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1990: In the Teeth of the Wind : Reflection: After such a promising start, the year ends with the Mideast on the brink of war and the nation rethinking its place in the new world order.

TIMES ARTS EDITOR

In an address to the South African Parliament in 1960, British Prime Minister Harold MacMillan said, “The wind of change is blowing through the African continent.” “The wind of change” went into the language, and the wind of change continues to blow, more fiercely than ever, through the African continent.

But the winds of change have also been blowing across this country and the whole world, and the sense of 1990 was that hardly anything has been left unshaken and unmoved. A year ago this very day the winds seemed bracing and tonic: The Wall was coming down; Eastern Europe was throwing aside its long domination by Communism. The future did not look simple, but it looked wonderfully promising.

On this New Year’s Day the possibility, even the likelihood, of conflict in the Middle East overshadows all else, and such carousing as there was on New Year’s Eve had to have been less a toast to bright promise than an eat-drink-and-be-merry fatalism about what could be ahead.

In a recent essay in Sunday Calendar, Times Staff Writer Lawrence Christon remarked on a national “anxiety about collapse.” That’s about as starkly as it has been said. Even those who might not feel quite that terminal about the state of us have a sense that the winds of change, asthmatic and alarming, have been blowing through this country, leaving us uncertain who we are and, even more dangerously, who we were.

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No small part of the appeal of Kevin Costner’s “Dances With Wolves” is that it intends to be a historical corrective, seeing the Indians in a truer perspective than the early mythologies of the westering experience allowed them. At the same time, if more briefly, the story acknowledges the courage and the hardships of the true settlers drawn by the promise of the West and in their own way being as much pawns in the blind games of history as the Indians themselves. The film’s sequences on the slaughter of the buffalo and the massacre of homesteading settlers are each horrifying.

There is in fact a new battle among historians about the final verdict on the winning of the West, discussed by Larry McMurtry, the author of “Lonesome Dove,” in the New Republic last October. The revisionists are as far off as the mythologists, he was saying. The whole truth is as mixed and melancholy as truth ever gets.

The debate over the West can be seen as symptomatic of a larger questioning about American certitudes, the validity of those confident truths we have held self-evident about the rise of the United States from the American Revolution through the triumph of World War II. After that, and all too specifically after the assassination of President John F. Kennedy, the confidence has seemed to unravel and those winds of change began to rattle the windows like the early stages of a prairie duster.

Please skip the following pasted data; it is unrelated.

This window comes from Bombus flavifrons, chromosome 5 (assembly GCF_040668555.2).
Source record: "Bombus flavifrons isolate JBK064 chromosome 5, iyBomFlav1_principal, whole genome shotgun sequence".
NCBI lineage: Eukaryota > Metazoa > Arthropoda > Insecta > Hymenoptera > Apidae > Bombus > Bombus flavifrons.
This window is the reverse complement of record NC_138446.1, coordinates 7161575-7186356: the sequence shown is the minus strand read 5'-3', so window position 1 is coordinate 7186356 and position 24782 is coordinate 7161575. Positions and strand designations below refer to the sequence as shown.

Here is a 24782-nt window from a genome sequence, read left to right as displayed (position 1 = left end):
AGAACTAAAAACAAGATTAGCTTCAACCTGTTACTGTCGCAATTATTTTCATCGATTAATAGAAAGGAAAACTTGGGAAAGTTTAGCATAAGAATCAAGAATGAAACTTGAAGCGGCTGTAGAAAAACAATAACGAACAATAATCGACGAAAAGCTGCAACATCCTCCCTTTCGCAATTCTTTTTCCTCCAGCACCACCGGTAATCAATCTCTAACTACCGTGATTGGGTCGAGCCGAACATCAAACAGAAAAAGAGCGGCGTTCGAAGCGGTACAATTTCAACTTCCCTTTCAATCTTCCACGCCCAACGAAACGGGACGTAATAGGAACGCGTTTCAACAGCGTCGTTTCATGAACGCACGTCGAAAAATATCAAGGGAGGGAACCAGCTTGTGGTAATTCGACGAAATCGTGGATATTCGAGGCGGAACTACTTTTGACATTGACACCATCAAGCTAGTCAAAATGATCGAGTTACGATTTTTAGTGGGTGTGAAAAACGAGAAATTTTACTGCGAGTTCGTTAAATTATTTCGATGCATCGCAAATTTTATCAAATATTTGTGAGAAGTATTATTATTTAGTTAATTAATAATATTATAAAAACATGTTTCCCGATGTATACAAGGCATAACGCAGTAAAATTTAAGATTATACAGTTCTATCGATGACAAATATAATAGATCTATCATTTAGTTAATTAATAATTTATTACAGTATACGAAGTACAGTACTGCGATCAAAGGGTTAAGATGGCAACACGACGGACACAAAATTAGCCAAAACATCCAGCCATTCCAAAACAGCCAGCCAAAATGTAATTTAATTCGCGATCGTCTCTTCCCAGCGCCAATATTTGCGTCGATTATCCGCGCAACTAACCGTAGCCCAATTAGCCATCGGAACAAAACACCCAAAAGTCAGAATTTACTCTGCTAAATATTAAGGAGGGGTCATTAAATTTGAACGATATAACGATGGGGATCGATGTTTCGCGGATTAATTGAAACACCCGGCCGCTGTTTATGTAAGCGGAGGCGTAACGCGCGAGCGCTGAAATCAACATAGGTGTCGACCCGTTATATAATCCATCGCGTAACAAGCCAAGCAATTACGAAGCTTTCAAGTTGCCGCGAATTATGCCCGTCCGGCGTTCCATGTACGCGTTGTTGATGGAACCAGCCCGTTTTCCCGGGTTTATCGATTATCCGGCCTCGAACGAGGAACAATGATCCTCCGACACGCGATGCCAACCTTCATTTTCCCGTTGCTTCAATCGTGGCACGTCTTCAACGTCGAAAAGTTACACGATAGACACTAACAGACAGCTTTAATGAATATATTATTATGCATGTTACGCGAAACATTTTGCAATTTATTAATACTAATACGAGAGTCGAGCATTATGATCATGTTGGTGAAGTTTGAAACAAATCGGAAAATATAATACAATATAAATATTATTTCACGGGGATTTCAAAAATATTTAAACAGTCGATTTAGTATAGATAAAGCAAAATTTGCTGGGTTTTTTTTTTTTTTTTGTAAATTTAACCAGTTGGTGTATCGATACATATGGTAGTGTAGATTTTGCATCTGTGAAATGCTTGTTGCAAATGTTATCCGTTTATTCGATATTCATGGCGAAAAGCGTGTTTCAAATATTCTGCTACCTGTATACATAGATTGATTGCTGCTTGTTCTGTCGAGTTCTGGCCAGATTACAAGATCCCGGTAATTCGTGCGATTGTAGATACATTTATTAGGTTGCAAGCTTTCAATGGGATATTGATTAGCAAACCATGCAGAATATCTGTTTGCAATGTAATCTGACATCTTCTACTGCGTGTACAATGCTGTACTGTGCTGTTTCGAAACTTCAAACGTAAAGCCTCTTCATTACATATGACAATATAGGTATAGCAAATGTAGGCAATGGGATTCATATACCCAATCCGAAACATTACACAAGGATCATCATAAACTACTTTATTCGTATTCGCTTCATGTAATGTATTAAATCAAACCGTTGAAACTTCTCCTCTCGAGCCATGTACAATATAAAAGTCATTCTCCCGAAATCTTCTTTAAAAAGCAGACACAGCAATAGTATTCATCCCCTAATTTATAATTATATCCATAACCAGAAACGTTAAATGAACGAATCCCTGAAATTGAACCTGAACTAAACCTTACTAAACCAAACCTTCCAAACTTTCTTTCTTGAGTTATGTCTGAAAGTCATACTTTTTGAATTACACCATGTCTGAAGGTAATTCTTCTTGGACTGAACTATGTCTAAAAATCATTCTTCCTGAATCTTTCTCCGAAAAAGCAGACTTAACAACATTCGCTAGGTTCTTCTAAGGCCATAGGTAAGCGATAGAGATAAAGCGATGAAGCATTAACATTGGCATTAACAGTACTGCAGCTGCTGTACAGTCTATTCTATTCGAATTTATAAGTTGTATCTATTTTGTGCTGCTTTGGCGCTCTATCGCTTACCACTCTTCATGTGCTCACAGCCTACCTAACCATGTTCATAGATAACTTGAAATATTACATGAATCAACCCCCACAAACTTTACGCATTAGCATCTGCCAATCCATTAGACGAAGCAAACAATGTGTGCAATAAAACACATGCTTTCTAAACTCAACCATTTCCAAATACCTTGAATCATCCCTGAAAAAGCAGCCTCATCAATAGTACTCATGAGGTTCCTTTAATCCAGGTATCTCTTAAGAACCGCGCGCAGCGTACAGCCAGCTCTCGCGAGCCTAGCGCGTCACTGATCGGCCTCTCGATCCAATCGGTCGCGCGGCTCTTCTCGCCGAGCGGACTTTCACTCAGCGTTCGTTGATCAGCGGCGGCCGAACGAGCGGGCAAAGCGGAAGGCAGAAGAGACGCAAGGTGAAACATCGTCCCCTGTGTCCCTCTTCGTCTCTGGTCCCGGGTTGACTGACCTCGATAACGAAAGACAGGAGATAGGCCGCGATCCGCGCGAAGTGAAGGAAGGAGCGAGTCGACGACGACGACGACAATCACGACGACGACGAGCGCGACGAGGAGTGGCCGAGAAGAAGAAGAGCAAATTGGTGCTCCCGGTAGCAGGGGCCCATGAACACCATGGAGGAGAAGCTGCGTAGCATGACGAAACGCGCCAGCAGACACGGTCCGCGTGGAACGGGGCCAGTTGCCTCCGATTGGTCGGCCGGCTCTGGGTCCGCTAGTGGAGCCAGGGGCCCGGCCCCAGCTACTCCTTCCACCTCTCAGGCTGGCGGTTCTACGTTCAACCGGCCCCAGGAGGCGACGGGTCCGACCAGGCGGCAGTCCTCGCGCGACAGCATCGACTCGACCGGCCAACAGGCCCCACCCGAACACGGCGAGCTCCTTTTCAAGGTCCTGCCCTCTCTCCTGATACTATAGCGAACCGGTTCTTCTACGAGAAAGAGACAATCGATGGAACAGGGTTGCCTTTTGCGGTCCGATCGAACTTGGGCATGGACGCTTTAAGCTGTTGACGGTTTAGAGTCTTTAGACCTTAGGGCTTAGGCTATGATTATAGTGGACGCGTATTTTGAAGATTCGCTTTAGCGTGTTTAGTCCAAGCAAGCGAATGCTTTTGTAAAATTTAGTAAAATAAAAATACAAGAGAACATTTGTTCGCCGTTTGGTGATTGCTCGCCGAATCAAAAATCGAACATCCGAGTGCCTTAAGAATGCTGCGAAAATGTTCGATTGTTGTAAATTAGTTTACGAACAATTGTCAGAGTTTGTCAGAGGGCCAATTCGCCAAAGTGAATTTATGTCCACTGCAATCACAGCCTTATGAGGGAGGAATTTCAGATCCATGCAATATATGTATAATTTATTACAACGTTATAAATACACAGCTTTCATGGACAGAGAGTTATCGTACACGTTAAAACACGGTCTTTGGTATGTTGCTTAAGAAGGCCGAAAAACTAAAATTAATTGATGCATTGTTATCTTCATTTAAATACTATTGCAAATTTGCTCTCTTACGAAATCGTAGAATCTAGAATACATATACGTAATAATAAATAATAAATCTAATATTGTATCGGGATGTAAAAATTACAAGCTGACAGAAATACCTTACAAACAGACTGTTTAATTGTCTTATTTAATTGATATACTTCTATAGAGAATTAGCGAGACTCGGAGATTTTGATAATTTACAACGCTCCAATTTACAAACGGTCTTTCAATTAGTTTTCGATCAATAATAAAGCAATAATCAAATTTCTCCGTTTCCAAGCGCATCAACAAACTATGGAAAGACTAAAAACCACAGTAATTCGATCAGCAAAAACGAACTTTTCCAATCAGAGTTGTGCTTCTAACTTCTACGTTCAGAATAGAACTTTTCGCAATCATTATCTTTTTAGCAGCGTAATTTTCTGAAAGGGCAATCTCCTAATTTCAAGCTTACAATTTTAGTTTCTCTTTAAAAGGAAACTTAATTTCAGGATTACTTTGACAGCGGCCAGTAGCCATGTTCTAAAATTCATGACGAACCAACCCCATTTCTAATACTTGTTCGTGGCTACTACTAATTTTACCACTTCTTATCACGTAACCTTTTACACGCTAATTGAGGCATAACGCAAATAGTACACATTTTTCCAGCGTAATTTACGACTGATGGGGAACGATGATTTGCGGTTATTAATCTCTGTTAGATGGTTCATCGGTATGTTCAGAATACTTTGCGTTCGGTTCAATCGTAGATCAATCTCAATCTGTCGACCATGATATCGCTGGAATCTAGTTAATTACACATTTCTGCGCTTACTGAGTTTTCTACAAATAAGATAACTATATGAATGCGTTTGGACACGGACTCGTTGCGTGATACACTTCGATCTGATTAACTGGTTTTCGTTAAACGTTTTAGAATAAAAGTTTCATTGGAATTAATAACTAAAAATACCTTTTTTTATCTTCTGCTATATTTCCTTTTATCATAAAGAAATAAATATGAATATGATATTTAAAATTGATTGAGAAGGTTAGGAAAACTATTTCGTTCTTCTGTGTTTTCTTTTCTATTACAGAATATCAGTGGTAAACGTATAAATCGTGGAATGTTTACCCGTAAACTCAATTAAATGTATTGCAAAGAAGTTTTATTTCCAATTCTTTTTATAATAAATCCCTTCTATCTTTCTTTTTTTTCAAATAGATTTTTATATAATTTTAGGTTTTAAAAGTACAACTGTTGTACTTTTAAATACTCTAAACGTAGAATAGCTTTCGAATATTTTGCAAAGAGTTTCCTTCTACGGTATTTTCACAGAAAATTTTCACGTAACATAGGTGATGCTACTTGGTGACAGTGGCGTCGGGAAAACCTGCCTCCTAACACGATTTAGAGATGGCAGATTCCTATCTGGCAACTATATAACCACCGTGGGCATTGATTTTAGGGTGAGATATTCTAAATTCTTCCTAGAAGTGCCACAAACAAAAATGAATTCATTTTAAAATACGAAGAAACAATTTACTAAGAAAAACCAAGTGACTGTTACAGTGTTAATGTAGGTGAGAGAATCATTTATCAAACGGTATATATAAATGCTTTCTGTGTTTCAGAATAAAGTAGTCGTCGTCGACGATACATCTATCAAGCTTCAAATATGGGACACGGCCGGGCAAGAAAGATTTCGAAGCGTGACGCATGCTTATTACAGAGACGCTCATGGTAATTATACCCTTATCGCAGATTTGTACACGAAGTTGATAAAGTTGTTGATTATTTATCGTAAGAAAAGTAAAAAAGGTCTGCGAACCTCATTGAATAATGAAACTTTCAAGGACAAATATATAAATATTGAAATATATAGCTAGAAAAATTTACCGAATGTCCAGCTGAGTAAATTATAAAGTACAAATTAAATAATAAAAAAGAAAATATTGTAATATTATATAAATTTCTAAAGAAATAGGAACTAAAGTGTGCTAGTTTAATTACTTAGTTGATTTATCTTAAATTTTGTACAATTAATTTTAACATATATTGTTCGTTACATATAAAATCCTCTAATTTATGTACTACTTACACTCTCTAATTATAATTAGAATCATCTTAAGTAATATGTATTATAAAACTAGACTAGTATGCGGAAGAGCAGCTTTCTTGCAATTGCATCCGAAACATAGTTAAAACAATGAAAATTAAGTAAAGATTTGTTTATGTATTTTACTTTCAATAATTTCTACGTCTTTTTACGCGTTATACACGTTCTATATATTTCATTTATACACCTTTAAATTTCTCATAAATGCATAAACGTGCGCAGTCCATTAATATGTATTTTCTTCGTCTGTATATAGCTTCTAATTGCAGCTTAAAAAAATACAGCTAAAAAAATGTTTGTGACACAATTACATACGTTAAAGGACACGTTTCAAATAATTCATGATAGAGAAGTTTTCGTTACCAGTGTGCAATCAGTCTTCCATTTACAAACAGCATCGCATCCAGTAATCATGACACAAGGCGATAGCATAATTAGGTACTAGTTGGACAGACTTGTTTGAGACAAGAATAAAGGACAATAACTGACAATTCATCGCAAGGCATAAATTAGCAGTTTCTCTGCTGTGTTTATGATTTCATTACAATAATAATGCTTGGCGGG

It was as if a treasury of American optimism had been destroyed, or lost, on a Texas street. A vacuum was created which has even now not been filled. The ravaging debate over Vietnam was, among the many other things it was, a profound indication of our discovery that the world was politically far from as clear-cut as we had been told it was. The tumultuous ‘60s and ‘70s revealed not only a gap in generations but a deep confusion about what the national motivation ought to be.

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Historians of the 21st Century may find no clear statement of our quandaries in the movies and on television tapes of our years, but they will find plenty of glimmerings of our national Angst, expressed in all kinds of tones, from the bleak despairs of “Panic in Needle Park” to the farce of “The Graduate” (“Plastics!”) to the ironic celebration of greed in “Wall Street,” to the mass popularity of sitcoms, which by cheerful implication said everything was still OK.

Inevitably, it has been economics that has shown most dramatically how the world, and the American position in it, has changed over the last 40 years. The purchases by Matsushita and Sony of major American film studios are perfect symbols of shift of economic power. The miracles of recovery in Germany and Japan have been indeed miraculous, achieved in part by remarkable expressions of national will and in no small part by the surprising ineptness of American business leadership in letting the electronic advances get away and in ignoring an evident change in consumer tastes in automobiles.